Once finished, I took this piece to the place that inspired it to photograph it. Seeing it in the coulee, amidst the rust of the little bluestem grasses, the gold of the aspen leaves, the shadows of the hawthorn and birch seemed somehow right, plus felt incredibly goofy (in a good way) and was just a lot of fun.
At a collage PLAYshop, paper is everywhere. Large sheets are displayed on laundry racks, rolls on window sills, trays of coordinated colours – old wrapping paper, candy wrappers, envelope linings, you name it. Some of the paper is textured, some translucent, some brilliant and many hued, some flecked with gold, some shiny, some thin as tissue. The people who come to a PLAYshop already love paper. I ask them to begin by picking the paper that calls their name, the paper that brings their hand to their heart, the paper that won’t leave them alone…Sometimes people come with a plan but a piece of paper takes them in another direction. Occasionally, two pieces of paper lying in a particular suggest idea. Magical scrap baskets which contains yesterday’s rejected bits of paper are somebody else’s inspiration.
Tania started with transluscent paper but found she could not stay away from bold and brilliant colours. As she created whimsical jars of preserves to keep her spirit strong over winter, she asked us all “What would you preserve?” A prairie fall day, the hope of a rainbow, saskatoon berries, the buzzing of bees on sunshine… sometimes just a brilliant colour (the new green of spring) or a piece of paper that simply could not be resisted.
I have enjoyed thinking about what we preserve and what we let go. Just today, I dug carrots – some will go in the cold room and we will enjoy this delicious root vegetable in another season. Maybe I will think of the smell of rotting apples and freshly turned over soil which I enjoyed as I dug them. Some of the carrots, I ate raw today, with a little dirt clinging to them, the freshness of their taste mouthwatering, their crunch loud!!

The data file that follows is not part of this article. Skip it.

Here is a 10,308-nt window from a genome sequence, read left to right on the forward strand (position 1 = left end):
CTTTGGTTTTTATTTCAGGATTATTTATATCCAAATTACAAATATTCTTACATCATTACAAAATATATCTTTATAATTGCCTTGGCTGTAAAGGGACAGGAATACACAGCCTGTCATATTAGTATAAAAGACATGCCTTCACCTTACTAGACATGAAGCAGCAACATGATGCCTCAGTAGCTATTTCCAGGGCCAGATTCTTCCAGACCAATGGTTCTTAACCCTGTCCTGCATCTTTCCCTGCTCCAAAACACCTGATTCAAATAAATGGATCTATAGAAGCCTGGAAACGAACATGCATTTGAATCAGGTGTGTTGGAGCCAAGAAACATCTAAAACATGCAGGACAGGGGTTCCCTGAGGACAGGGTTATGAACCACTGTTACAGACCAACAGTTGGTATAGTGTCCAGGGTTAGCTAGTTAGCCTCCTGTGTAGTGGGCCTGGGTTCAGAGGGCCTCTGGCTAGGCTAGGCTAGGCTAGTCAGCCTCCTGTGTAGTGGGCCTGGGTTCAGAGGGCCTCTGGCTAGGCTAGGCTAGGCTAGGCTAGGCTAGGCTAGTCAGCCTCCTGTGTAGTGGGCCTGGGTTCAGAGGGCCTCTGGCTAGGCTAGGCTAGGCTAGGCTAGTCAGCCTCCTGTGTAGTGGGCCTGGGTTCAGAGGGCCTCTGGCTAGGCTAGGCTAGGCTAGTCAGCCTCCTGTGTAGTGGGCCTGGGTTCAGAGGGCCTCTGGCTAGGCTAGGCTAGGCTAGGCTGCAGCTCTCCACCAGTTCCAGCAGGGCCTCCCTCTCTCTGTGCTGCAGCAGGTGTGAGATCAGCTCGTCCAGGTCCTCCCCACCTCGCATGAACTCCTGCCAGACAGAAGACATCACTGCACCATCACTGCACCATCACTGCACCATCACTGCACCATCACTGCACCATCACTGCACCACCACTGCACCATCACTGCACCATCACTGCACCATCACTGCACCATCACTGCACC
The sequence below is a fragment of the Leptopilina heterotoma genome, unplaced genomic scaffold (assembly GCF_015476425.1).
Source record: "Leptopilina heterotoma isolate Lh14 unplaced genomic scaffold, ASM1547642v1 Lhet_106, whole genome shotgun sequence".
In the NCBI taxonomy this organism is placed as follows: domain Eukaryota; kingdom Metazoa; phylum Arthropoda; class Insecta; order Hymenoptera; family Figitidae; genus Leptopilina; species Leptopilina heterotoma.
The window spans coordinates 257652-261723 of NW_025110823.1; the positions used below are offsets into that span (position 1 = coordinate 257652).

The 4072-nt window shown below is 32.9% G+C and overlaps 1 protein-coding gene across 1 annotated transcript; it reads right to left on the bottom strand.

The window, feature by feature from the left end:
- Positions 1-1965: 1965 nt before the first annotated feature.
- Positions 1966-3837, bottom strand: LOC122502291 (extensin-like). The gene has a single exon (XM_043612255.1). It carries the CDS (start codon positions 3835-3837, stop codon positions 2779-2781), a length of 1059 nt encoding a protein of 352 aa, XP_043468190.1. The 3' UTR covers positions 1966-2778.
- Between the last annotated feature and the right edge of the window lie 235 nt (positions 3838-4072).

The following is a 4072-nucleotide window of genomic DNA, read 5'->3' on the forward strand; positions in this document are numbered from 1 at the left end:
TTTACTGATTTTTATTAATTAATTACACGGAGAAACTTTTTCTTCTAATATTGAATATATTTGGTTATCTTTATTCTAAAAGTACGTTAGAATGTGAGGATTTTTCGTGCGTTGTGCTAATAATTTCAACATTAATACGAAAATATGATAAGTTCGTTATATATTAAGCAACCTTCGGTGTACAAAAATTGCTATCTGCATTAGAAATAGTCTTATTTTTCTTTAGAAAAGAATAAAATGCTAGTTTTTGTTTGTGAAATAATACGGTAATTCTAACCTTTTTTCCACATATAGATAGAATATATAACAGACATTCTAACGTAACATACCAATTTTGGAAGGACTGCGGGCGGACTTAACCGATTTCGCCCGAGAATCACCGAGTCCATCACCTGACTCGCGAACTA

Preserves are meant to be tasted and enjoyed at some point. They are not meant to stay in their jars forever. Jellies and relishes, jams and salsas…. their colours, tastes, smells take us back to the warmth and abundance of late August.
Much of the paper collage art I create will not endure – the paper will fade, disintegrate, get torn. What matters most to me is the completely absorbed and happy world I inhabit while creating. Added benefit: Maybe for a few days or a few years, the piece will give someone pleasure.
Sometimes the art we hang becomes so familiar that we no longer really see it. The rice paper pieces are often in flux – they catch our attention as the light changes during the day, as the colours outside our windows change from green to oranges and yellows, browns and finally dazzling whites and purples and blues. The translucence of the rice paper sends shadows to our walls as the sun moves across the sky. They look completely different at night, especially from the outside of your home. The art itself is ephemeral, a glimmer, a sheen, always shifting.
In a sense each of us who created something at the PLAYshop were “putting up preserves” for a winter day. For Janet, the vision of dragonflies on a summer day.
For Liz and Karen, a flower garden that can offer light and colour on winter’s coldest day.
For Darlene, the elegance of a tiny perfect golden flower and birds in flight.